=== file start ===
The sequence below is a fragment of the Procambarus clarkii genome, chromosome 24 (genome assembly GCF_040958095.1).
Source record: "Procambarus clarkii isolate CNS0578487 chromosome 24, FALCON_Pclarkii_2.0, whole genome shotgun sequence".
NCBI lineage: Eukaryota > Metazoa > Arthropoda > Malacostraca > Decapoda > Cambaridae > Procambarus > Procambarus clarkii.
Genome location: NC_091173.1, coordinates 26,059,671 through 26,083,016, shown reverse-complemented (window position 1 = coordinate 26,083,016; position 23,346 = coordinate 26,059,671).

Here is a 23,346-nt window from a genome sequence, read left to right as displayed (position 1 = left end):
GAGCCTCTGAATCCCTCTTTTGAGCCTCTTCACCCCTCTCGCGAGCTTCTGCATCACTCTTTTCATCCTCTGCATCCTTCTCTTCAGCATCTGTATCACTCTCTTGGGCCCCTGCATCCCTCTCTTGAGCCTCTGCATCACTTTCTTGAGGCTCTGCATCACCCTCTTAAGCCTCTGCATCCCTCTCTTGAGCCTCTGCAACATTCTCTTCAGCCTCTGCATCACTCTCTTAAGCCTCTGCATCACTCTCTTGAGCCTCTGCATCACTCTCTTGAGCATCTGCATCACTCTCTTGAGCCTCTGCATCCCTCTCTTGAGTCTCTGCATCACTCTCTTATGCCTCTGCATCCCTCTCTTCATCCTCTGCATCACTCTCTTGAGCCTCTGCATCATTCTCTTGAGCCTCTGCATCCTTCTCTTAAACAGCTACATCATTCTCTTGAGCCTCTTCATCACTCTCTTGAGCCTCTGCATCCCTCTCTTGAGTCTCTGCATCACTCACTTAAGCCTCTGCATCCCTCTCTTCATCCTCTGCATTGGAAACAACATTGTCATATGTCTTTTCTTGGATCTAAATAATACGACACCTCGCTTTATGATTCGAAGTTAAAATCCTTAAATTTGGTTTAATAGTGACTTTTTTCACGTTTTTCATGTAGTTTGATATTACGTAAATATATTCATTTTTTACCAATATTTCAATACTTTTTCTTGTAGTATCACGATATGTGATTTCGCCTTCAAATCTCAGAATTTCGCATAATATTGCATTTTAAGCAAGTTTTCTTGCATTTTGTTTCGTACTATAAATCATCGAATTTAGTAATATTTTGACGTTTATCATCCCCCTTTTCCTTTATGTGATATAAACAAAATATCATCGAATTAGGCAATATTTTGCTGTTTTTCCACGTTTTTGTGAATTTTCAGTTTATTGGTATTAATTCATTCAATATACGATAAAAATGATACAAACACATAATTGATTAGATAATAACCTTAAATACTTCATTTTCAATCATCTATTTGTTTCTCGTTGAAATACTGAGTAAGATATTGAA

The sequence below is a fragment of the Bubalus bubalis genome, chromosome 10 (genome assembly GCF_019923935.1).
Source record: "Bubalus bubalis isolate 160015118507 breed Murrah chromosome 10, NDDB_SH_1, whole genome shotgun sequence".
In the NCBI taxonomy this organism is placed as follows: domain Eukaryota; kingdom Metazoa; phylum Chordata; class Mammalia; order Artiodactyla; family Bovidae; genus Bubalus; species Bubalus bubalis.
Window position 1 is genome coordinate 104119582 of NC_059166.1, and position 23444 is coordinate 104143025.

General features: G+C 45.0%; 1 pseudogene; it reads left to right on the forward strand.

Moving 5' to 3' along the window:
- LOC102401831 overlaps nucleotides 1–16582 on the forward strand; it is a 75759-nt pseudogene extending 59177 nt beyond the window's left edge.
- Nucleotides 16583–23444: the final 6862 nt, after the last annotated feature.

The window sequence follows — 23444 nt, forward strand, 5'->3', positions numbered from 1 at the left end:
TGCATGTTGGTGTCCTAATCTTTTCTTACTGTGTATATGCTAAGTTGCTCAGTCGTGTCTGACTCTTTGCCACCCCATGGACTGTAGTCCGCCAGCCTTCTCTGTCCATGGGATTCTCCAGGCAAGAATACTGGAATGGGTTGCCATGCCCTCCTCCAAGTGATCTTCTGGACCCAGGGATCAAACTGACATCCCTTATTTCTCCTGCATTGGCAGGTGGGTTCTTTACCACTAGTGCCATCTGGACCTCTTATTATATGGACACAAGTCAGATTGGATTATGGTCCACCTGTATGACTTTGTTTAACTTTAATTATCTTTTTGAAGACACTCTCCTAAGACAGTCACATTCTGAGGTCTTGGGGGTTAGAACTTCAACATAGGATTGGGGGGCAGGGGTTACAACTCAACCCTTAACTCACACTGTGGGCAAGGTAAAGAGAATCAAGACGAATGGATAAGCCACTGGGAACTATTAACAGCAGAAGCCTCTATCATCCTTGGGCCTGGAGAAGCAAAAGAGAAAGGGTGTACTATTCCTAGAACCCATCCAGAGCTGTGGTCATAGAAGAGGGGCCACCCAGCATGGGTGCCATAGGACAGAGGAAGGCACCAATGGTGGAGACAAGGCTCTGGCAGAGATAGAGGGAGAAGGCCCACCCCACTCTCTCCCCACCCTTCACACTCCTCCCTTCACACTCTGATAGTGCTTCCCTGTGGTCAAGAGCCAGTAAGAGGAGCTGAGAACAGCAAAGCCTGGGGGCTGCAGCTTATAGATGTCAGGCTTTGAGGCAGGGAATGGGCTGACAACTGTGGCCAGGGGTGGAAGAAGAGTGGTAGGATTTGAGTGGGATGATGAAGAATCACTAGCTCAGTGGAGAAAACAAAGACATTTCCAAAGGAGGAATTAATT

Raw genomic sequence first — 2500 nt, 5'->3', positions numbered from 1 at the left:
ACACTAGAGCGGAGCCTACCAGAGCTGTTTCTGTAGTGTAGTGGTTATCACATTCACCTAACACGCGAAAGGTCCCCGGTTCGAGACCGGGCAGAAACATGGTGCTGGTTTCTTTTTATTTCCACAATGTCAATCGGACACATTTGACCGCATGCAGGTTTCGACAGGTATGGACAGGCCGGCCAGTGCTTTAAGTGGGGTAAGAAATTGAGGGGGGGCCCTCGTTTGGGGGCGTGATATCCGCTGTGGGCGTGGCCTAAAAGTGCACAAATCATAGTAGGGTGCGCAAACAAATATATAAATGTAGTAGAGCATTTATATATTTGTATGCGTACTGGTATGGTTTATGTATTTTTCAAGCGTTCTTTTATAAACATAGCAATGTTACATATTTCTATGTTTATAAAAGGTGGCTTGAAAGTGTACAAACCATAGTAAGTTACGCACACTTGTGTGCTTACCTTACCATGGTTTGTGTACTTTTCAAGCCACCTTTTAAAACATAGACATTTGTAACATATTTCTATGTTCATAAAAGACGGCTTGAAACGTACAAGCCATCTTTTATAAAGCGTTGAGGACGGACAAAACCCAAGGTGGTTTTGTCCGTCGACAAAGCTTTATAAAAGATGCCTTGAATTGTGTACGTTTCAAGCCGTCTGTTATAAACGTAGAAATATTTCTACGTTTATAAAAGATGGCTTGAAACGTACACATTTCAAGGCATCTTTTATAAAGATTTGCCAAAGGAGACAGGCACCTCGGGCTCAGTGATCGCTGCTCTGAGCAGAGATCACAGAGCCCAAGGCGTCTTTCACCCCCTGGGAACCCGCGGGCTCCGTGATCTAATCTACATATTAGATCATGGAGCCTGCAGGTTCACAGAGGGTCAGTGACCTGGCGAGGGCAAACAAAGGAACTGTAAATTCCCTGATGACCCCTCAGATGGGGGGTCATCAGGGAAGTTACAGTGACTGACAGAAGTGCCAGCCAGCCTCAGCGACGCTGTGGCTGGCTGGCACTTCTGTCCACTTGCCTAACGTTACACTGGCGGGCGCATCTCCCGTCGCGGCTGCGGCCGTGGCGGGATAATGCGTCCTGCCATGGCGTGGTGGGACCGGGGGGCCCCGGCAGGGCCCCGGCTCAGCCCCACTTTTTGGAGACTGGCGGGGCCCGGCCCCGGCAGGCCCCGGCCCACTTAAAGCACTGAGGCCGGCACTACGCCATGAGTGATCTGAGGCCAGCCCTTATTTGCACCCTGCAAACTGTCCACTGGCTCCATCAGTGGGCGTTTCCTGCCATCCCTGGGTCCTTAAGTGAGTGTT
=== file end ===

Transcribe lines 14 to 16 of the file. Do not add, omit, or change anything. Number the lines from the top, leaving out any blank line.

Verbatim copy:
- Nucleotides 16583–23444: the final 6862 nt, after the last annotated feature.

The window sequence follows — 23444 nt, forward strand, 5'->3', positions numbered from 1 at the left end:
TGCATGTTGGTGTCCTAATCTTTTCTTACTGTGTATATGCTAAGTTGCTCAGTCGTGTCTGACTCTTTGCCACCCCATGGACTGTAGTCCGCCAGCCTTCTCTGTCCATGGGATTCTCCAGGCAAGAATACTGGAATGGGTTGCCATGCCCTCCTCCAAGTGATCTTCTGGACCCAGGGATCAAACTGACATCCCTTATTTCTCCTGCATTGGCAGGTGGGTTCTTTACCACTAGTGCCATCTGGACCTCTTATTATATGGACACAAGTCAGATTGGATTATGGTCCACCTGTATGACTTTGTTTAACTTTAATTATCTTTTTGAAGACACTCTCCTAAGACAGTCACATTCTGAGGTCTTGGGGGTTAGAACTTCAACATAGGATTGGGGGGCAGGGGTTACAACTCAACCCTTAACTCACACTGTGGGCAAGGTAAAGAGAATCAAGACGAATGGATAAGCCACTGGGAACTATTAACAGCAGAAGCCTCTATCATCCTTGGGCCTGGAGAAGCAAAAGAGAAAGGGTGTACTATTCCTAGAACCCATCCAGAGCTGTGGTCATAGAAGAGGGGCCACCCAGCATGGGTGCCATAGGACAGAGGAAGGCACCAATGGTGGAGACAAGGCTCTGGCAGAGATAGAGGGAGAAGGCCCACCCCACTCTCTCCCCACCCTTCACACTCCTCCCTTCACACTCTGATAGTGCTTCCCTGTGGTCAAGAGCCAGTAAGAGGAGCTGAGAACAGCAAAGCCTGGGGGCTGCAGCTTATAGATGTCAGGCTTTGAGGCAGGGAATGGGCTGACAACTGTGGCCAGGGGTGGAAGAAGAGTGGTAGGATTTGAGTGGGATGATGAAGAATCACTAGCTCAGTGGAGAAAACAAAGACATTTCCAAAGGAGGAATTAATT